China, the world’s largest energy consumer, on Friday took a step towards launching a market of its own for crude oil futures — which foreign investors may be allowed to trade.
Authorities and an existing exchange in Shanghai set up a company to operate a trading platform for the planned future contracts in the city’s new free-trade zone (FTZ), state media and officials said.
The location — separate from the financial hub’s stock exchange and futures exchanges — is a sign that foreigners may be allowed to take part in the market, which could eventually challenge Singapore’s dominance in Asian energy trading.
China has pledged freer capital flows and the introduction of more financial products in the FTZ, which was established in late September.
Futures are an agreement to deliver or take delivery of a commodity or financial instrument at a set date and price.
The oil platform will become China’s fifth futures exchange, the Shanghai Daily newspaper said. None of the current futures markets trade crude oil.
“We will launch it as soon as we get approval,” said Yang Maijun, a top executive of the Shanghai Futures Exchange, a major investor in the new Shanghai International Energy Exchange Corp.
“We hope to establish an international crude oil futures market that will allow wide participation of foreign investors and lift China’s position and influence in the international oil pricing system,” he told a conference on Thursday.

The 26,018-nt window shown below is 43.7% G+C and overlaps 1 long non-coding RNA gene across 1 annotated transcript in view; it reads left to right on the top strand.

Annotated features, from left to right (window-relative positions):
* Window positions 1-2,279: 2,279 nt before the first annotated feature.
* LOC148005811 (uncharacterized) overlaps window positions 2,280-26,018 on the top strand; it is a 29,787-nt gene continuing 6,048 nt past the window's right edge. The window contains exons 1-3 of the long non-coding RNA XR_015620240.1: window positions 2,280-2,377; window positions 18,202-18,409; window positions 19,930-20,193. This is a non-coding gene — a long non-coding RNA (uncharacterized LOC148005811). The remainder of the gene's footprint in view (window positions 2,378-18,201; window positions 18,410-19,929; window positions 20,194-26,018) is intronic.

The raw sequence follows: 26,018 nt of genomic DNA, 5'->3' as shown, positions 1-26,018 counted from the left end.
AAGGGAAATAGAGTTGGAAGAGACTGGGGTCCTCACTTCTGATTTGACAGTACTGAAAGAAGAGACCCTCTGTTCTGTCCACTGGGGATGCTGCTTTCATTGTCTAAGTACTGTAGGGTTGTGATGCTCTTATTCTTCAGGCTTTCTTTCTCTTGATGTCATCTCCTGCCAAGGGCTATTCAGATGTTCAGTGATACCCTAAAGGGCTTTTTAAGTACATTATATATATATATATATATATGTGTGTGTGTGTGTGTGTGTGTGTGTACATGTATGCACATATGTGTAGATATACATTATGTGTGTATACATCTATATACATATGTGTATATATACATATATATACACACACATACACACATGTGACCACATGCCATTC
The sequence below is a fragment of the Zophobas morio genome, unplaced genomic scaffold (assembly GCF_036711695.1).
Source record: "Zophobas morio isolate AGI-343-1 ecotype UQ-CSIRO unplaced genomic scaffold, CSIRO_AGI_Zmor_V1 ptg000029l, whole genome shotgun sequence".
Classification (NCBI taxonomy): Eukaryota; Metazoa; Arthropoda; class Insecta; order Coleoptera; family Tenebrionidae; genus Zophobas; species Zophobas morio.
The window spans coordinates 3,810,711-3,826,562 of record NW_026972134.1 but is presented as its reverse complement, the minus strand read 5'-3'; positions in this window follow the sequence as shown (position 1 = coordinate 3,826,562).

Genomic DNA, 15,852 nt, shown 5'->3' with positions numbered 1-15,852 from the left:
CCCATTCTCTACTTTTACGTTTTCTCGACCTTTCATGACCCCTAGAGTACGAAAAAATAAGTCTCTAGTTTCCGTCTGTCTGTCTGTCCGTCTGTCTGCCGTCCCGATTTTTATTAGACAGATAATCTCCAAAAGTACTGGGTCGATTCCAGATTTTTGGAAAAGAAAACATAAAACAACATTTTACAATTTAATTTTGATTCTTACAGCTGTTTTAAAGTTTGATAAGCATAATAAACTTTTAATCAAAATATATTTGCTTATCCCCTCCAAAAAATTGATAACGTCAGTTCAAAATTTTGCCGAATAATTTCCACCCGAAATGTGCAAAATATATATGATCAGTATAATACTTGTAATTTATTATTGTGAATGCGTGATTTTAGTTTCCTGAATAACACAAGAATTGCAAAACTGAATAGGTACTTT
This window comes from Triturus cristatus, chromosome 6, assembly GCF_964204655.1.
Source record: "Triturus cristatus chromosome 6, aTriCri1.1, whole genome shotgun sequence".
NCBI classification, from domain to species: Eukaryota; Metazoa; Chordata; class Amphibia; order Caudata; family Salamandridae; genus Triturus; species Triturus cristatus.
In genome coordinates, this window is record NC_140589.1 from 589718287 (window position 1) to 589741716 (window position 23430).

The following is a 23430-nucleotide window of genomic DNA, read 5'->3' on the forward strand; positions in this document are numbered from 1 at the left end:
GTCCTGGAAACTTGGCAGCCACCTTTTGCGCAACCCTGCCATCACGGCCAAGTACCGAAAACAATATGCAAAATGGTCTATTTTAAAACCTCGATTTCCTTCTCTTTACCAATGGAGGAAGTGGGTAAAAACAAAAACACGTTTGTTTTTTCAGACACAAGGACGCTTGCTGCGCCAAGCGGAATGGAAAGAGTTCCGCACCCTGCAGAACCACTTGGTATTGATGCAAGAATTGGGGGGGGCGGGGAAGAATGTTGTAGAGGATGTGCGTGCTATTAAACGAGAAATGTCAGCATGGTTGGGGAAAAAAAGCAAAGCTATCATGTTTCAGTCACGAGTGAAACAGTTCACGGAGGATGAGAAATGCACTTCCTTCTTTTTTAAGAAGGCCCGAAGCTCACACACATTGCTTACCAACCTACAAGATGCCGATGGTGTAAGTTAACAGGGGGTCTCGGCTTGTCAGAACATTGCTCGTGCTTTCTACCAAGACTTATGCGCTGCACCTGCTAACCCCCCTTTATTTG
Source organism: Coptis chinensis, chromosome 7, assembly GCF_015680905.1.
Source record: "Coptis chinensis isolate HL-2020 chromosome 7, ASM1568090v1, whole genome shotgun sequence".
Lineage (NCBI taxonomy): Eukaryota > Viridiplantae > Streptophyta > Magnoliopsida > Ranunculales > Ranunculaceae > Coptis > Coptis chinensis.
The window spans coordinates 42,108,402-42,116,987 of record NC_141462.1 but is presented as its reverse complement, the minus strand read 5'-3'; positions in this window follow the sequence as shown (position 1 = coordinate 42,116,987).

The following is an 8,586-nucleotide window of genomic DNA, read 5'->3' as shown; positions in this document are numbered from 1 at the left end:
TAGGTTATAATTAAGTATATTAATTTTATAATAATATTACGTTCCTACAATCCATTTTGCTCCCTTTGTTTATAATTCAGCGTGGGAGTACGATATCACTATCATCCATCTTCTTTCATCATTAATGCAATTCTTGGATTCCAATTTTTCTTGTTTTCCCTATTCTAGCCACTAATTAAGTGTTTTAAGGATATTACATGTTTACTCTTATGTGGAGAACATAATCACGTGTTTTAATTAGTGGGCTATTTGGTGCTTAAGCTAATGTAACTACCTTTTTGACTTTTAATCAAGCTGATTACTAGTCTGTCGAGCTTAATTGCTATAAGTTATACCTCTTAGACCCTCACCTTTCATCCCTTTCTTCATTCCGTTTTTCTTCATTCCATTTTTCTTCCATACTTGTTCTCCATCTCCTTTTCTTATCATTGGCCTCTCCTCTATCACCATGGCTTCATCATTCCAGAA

A FTZ official, deputy head of the management committee Wang Xinling, told the same conference that other energy derivatives might be traded in the future.
China’s State Council, or cabinet, in September pledged to further open up the domestic futures market through the FTZ.
Currently, foreign investors can deal in Chinese stock index futures through a quota system, but have not been allowed to directly trade commodities futures, although regulators have said they will be allowed to “comprehensively” participate in domestic futures trading.
China is the world’s second largest oil consumer behind the United States. It produced 207 million tonnes of crude oil and imported 271 million tonnes of the resource in 2012, according to National Bureau of Statistics.
Chinese energy giant Sinopec estimates the country’s oil demand could reach as much as 550 million tonnes by 2015 and more than 600 million tonnes by 2020.
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